Kerchief from Tutankhamun's Embalming Cache

New Kingdom

On view at The Met Fifth Avenue in Gallery 122

In December 1907 Theodore M. Davis, a wealthy American who was funding excavations in the Valley of the Kings, discovered a small pit near the tomb of Seti I. Inside the pit were approximately a dozen large sealed whitewashed storage jars (09.184.1). Among other things, the jars contained bags of natron (a kind of salt), pieces of linen with hieratic inscriptions dated to Years 6 and 8 of a king named Tutankhamun (throne name Nebkheperure). At the time, almost nothing was know about Tutankhamun, and Davis declared that he had discovered the king's tomb.

Davis received a number of the jars and their contents in the division of finds and, in 1909, he gave most of his share to the Metropolitan Museum. It was only later that Herbert Winlock, the field director of the Museum's excavations at Thebes, realized that the natron and linen were embalming refuse from the mummification of Tutankhamun.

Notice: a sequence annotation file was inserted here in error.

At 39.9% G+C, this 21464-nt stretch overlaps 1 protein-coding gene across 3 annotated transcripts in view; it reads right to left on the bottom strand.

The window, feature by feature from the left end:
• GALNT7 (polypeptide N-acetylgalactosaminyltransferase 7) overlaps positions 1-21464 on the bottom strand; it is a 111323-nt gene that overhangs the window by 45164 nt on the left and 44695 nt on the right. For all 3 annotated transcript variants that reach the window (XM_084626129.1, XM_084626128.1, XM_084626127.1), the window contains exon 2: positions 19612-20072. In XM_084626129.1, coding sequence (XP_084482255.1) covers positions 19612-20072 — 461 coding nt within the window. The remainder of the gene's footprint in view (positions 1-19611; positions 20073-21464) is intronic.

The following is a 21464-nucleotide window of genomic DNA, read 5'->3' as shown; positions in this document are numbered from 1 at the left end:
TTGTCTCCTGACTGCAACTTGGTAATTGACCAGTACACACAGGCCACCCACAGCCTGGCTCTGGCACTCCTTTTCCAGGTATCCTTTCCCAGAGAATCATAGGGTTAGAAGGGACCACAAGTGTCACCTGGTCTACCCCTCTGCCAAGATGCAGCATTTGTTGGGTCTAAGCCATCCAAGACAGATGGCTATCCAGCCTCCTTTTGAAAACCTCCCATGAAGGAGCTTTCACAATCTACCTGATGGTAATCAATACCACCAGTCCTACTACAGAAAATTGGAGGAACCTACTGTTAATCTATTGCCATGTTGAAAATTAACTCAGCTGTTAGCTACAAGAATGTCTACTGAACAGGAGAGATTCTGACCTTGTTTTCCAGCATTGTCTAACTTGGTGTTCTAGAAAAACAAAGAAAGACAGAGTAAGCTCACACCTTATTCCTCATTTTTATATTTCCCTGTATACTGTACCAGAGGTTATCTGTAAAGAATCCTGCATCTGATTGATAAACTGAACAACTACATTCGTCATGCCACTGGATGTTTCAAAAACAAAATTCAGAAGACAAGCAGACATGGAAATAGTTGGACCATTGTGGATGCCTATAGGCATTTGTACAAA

Worn linen sheets and clothing were used for wrapping and padding mummies. Linens that weren't actually used for mummification were sometimes buried in embalming caches. Three mended and laundered head cloths (09.184.217–.219) found in Tutankhamun's embalming cache were originally identified as kerchiefs worn by guests at the king's funerary meal. We now believe that they were part of the leftover embalming linen. This blue kerchief, dyed with indigo, is quite small and may have belonged to Tutankhamun when he was a child. Whether it was worn by Tutankhamun or not, examples of dyed linen from ancient Egyptian times are extremely rare, making this a very precious object. Two of the kerchiefs were made for adults (09.184.218, .219); the third is child-size (09.184.217).

Kerchief from Tutankhamun's Embalming Cache, Linen

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